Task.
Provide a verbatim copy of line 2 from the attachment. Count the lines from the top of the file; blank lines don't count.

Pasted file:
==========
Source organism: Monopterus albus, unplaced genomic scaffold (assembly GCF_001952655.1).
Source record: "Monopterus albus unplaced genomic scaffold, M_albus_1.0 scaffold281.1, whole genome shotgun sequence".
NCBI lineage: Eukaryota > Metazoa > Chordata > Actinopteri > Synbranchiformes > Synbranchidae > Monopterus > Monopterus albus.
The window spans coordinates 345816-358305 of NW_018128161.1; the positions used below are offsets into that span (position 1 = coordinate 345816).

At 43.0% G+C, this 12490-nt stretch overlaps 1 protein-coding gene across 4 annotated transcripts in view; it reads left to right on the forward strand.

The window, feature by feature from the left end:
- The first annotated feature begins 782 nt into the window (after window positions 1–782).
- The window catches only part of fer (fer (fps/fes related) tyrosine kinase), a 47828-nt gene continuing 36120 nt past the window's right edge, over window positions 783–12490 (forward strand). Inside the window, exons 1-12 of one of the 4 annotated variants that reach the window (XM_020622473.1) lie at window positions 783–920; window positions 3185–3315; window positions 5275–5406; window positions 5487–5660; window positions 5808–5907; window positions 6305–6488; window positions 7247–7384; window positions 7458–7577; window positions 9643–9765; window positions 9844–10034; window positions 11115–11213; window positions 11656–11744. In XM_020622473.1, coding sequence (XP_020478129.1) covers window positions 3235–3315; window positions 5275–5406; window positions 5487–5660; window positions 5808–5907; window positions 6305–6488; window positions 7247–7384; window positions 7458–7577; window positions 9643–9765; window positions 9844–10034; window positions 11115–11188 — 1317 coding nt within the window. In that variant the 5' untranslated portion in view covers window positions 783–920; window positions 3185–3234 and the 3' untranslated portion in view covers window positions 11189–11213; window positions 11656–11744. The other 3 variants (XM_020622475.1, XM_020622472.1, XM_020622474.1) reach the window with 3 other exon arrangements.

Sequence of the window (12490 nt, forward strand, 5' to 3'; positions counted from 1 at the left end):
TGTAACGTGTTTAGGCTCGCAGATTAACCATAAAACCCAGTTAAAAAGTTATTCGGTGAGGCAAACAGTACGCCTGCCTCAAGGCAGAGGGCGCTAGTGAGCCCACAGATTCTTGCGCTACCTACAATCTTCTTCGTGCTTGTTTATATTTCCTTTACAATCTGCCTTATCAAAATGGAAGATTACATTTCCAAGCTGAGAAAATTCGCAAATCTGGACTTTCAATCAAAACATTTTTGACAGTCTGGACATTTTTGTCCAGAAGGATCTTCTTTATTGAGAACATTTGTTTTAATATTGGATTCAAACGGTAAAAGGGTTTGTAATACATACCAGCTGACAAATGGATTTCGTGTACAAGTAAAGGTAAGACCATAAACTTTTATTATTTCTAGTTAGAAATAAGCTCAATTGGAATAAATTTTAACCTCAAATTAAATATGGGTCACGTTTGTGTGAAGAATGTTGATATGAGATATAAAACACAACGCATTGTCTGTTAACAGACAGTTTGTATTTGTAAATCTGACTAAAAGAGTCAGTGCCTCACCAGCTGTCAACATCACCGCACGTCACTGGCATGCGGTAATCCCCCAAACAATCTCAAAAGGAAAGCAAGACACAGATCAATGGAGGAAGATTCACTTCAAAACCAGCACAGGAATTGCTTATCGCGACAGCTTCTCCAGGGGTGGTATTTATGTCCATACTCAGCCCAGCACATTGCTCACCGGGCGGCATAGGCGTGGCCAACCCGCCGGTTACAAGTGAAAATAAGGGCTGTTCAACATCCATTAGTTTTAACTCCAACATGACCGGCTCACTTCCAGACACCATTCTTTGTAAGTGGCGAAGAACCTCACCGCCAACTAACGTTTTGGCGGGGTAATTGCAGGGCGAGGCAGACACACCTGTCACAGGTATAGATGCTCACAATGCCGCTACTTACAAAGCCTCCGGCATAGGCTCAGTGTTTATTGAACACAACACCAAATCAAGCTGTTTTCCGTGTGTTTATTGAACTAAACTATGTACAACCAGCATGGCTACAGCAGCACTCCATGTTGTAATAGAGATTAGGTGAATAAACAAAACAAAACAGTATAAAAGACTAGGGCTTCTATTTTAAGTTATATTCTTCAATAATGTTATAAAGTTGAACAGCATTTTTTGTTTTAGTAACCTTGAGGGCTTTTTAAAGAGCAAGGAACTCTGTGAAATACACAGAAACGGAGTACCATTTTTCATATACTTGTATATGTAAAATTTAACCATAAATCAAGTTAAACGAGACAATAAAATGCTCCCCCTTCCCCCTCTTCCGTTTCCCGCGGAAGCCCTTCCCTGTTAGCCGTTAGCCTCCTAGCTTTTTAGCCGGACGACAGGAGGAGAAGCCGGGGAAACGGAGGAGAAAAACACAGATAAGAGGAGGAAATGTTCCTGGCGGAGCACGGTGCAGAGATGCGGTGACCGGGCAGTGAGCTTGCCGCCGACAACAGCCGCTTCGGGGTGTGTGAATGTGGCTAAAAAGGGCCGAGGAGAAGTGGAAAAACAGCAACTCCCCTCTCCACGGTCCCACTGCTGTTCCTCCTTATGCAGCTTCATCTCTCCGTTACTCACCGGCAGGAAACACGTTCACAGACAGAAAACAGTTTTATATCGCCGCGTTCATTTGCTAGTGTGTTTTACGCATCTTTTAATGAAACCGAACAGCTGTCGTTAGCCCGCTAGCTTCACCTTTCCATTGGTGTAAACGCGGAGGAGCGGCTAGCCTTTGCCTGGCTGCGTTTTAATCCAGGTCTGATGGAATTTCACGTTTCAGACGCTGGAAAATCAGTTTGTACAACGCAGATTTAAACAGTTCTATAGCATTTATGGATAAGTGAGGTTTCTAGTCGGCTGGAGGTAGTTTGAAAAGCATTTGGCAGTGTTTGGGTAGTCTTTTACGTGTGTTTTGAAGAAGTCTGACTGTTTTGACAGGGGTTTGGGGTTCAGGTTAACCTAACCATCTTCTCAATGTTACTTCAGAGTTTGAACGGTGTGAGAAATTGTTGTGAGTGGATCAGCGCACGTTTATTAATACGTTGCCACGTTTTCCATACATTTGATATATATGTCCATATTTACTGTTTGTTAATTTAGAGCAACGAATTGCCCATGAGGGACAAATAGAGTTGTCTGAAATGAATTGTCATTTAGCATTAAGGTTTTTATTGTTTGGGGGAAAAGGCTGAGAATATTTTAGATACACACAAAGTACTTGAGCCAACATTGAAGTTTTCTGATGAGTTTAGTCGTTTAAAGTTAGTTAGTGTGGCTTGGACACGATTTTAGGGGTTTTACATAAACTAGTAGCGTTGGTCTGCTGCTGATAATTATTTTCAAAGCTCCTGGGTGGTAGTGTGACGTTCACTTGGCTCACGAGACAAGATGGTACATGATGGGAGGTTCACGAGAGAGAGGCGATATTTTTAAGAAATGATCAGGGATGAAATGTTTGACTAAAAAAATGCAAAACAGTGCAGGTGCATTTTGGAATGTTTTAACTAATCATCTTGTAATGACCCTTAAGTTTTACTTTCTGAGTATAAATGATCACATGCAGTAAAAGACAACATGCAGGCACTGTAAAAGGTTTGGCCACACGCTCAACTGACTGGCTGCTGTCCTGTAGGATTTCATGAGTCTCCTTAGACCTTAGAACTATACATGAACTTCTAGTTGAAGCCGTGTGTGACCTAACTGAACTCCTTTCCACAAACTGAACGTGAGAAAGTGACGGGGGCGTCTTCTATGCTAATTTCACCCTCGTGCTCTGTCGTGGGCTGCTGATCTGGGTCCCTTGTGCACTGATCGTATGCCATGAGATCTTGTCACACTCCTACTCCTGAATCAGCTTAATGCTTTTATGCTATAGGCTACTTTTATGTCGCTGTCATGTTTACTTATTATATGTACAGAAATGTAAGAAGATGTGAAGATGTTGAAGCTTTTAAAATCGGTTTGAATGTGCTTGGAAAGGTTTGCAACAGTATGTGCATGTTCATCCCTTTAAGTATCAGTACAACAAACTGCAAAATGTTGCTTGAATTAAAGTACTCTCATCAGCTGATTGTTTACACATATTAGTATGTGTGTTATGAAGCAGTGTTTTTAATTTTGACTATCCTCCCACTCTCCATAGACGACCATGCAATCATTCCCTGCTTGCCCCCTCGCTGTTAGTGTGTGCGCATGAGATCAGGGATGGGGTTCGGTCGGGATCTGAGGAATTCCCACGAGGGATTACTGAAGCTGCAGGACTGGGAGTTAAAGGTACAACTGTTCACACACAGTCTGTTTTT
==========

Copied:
Source record: "Monopterus albus unplaced genomic scaffold, M_albus_1.0 scaffold281.1, whole genome shotgun sequence".